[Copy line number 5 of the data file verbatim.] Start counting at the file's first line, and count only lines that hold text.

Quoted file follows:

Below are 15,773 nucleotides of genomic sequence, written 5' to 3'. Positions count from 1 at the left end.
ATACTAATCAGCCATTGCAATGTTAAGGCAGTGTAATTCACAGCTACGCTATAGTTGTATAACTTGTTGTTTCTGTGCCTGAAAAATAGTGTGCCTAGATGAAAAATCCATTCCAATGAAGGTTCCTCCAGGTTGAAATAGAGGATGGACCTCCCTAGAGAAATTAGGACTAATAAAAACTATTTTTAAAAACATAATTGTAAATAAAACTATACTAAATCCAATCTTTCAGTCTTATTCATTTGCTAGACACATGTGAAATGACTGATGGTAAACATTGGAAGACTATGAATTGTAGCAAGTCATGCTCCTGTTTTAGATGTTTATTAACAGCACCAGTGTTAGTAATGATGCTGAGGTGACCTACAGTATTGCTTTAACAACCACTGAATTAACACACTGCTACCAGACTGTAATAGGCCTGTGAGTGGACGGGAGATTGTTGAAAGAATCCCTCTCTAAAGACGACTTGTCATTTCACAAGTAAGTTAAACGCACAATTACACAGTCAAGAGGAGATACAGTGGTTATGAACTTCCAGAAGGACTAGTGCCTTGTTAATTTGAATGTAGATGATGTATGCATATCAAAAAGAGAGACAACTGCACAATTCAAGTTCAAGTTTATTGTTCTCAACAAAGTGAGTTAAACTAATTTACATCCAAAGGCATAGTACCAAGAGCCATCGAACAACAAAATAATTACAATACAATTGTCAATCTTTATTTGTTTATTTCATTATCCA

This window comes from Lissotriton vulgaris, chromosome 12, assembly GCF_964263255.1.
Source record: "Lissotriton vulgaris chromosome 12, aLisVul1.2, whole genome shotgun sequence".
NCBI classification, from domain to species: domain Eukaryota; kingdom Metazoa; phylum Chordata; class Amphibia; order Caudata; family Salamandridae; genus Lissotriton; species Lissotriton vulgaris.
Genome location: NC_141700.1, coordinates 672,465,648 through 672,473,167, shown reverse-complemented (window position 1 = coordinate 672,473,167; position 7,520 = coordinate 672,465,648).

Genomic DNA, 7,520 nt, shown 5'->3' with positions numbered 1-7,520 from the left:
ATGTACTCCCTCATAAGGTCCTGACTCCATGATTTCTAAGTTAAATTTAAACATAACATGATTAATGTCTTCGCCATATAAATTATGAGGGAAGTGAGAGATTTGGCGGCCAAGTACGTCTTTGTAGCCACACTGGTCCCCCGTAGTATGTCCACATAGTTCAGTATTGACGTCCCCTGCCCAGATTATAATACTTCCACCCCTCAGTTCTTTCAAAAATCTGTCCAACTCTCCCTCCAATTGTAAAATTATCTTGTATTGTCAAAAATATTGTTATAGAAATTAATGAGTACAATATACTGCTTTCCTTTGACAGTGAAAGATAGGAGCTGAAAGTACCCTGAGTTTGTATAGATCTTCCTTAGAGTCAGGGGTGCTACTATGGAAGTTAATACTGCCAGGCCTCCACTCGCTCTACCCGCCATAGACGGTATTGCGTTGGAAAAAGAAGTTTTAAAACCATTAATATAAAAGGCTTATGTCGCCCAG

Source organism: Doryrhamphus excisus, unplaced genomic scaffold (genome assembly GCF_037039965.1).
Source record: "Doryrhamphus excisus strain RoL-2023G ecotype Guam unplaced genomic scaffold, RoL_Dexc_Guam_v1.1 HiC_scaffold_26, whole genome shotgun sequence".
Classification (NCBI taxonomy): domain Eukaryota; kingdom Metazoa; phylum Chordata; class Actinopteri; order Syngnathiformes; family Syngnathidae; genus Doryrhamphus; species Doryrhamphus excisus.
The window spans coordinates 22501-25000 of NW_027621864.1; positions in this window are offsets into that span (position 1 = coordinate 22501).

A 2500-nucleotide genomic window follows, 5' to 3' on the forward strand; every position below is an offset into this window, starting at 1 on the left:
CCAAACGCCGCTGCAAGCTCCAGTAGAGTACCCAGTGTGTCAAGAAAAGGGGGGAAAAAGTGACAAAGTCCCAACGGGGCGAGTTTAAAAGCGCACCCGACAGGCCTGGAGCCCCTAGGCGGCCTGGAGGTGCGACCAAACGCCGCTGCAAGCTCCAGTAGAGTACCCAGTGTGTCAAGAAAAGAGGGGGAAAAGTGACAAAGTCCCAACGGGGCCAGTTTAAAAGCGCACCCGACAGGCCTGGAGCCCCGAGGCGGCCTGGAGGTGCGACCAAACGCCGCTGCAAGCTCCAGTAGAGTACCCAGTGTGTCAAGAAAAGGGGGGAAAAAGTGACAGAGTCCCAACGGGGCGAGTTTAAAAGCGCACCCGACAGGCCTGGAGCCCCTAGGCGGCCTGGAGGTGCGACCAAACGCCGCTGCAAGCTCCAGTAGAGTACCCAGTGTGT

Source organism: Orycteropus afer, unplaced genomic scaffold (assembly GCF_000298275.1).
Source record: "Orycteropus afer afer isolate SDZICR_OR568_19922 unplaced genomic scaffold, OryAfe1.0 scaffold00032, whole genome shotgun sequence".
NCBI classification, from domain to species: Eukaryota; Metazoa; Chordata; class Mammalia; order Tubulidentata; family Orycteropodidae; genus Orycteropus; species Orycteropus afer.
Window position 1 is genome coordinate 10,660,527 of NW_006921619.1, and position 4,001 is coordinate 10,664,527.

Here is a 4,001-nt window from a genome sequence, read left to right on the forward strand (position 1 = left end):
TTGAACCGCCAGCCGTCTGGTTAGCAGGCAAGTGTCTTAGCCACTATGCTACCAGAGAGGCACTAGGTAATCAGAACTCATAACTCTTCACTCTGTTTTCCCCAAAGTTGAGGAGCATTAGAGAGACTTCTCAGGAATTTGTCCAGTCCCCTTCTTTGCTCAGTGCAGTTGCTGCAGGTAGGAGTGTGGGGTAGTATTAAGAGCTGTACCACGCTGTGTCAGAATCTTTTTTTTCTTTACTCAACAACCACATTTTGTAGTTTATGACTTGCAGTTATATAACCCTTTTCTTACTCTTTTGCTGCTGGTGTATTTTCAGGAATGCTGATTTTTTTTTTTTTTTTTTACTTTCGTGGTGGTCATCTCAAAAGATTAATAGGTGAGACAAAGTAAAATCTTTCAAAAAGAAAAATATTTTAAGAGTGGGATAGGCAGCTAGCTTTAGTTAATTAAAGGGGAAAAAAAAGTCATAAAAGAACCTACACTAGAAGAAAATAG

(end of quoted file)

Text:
NCBI classification, from domain to species: domain Eukaryota; kingdom Metazoa; phylum Chordata; class Amphibia; order Caudata; family Salamandridae; genus Lissotriton; species Lissotriton vulgaris.